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Students thrive on hands-on internships at BIOS

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For many students, a summer internship translates into time spent battling the fax machine, reading a 600-page company manual and counting down the hours until lunch and then 5pm.

Not so for Kascia White, 19, and Stephen Lightbourne, 20. They are two of ten interns at the Bermuda Institute of Ocean Sciences (BIOS) this summer.

“As an intern I didn’t know what to expect at BIOS,” said Mr Lightbourne. “Interns usually help file or clean up the lab. I actually have my own project. In the field, I have learned so much and done so much.”

The Bermuda Programme at BIOS for young adults aged 16 and older offers an opportunity to study the local environment while working side-by-side with BIOS scientists on real research projects. The programme is designed to broaden students’ knowledge of marine and atmospheric sciences, and to familiarise budding scientists with the daily operations of a research institute.

Mr Lightbourne is pursuing an associate degree in science at the Bermuda College. Before the internship he’d been to BIOS once on a class trip.

Miss White joined BIOS’ Waterstart programme at 15. She has spent her summers with them ever since, but this is her first year as an intern, helping to carry out real research.

“I thought BIOS was all about diving,” said Mr Lightbourne. “I haven’t done any diving yet, although I would like to learn by the end of the summer.”

Mr Lightbourne is working in the microbial observation laboratory under Bermudian scientist Rachel Parsons. His project is to measure fecal contamination in the waters around Bermuda. Some of his personal observations so far, might make you hesitate to get in that “crystal clear” seawater.

“We are looking for a specific bacteria that is only found in the human gut,” he said. “We are using that as an indicator of the amount of pollution that is around the Island. I just love science. I didn’t choose to work with fecal contamination. I was asked what I like, and I said I didn’t mind studying sewage. That is something that everybody should know about.

“One thing we would like to look at is how much pollution sinks down into the sediment. Some places are really dirty. There are places you would expect to be dirty, like Mill Creek, but I was surprised at the amount of pollution in Mangrove Bay after the Non Mariners Race. I knew it was going to be high because of all the raft-ups, but it was really disgusting. We took a sample on the Monday after the Non Mariners Race [last Sunday]. This afternoon I have to do a before and after Cup Match comparison of the pollution in Paradise Lake in the Great Sound to see how much pollution is there from the boats. A lot of it comes from the boats flushing.”

Miss White is going into her third year at St Mary’s University in Halifax, Nova Scotia where she is pursuing a bachelor’s of science honours degree, specialising in biology. At BIOS she is working in the coral reproduction and recruitment lab with scientist Samantha de Putron.

“My motivation to get into science was simply because it always seemed to appeal to me,” she said. “I have always been interested in learning new things and exploring. My interest in marine science was a combination of my keenness for science and my love for the ocean and wildlife. It just seemed to be the perfect idea and I love it.”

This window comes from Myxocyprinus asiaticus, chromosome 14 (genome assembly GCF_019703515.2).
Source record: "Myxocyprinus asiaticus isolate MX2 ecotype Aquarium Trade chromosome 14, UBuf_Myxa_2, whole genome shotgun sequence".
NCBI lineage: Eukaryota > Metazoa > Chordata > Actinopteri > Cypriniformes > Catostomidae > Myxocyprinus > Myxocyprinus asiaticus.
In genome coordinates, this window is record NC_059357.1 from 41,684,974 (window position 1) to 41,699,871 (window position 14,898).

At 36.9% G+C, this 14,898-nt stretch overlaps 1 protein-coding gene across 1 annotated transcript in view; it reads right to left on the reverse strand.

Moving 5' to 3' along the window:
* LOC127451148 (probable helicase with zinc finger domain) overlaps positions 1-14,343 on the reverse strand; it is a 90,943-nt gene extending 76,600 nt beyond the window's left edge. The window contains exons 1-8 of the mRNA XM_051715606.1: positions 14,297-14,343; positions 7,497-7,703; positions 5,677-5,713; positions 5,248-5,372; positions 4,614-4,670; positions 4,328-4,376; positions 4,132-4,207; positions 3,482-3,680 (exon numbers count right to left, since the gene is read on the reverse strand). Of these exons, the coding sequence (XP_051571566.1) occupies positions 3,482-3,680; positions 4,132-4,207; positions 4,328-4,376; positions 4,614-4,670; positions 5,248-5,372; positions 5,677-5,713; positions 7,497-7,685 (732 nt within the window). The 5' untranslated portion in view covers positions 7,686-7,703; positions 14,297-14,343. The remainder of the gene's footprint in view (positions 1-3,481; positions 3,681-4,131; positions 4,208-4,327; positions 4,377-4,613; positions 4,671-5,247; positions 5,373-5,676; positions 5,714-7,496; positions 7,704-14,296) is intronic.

She said she always wanted to make a positive difference to the environment.

“Waterstart was great in initiating me to marine biology and my mentor [Dr] de Putron has been awesome for the past four years. I have learned so much from her and she has been great with assisting me in accomplishing my goals.

“My project is working with intersite variation of corals and looking at their fitness and response to CO2 [carbon dioxide]. I am working with favia fragum commonly known as ‘golf ball’ coral. We go out and collect the adult favia. We settle them in little tubs. We collect their larvae every morning and put them on tiles. We have 12 tanks that are set up with different conditions. Once we settle them in the tiles we leave them for two days and after two days we look at the metamorphosis rate.”

Her work involves doing various experiments on the corals to find out how they respond to carbon dioxide. The carbon dioxide is thought to be the cause of rising acidification in the ocean.

“We look at how much the corals can tolerate different levels of CO2,” Miss White said.

Next summer Miss White plans to come back to Bermuda to work on her honours thesis, probably along the lines of her current research. In the future, she plans to get a master’s degree in marine biology.

“I have been doing it for a while now and I am interested,” she said.

She recently received a scholarship from the Bermuda Government and is slated to work for the Department of Conservation Services when she finishes her education. She would like to one day work for BIOS.

“I have to work for government in exchange for the scholarship, for however many years they gave me the scholarship for. I think working for Conservation Services will be a good leg up. When you graduate a lot of people are scrambling around looking for a job, but I will already have one in place. So that is great.”

For internship application forms or more information visit

BIOS intern Kascia White, 19.
BIOS intern Kascia White, 19.
BIOS intern Kascia White, 19, with corals.
BIOS intern Stephen Lightbourne, 20.
Intern Stephen Lightbourne doing testing water samples for bacteria.

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Published August 08, 2011 at 2:00 am (Updated August 08, 2011 at 10:13 am)

Students thrive on hands-on internships at BIOS

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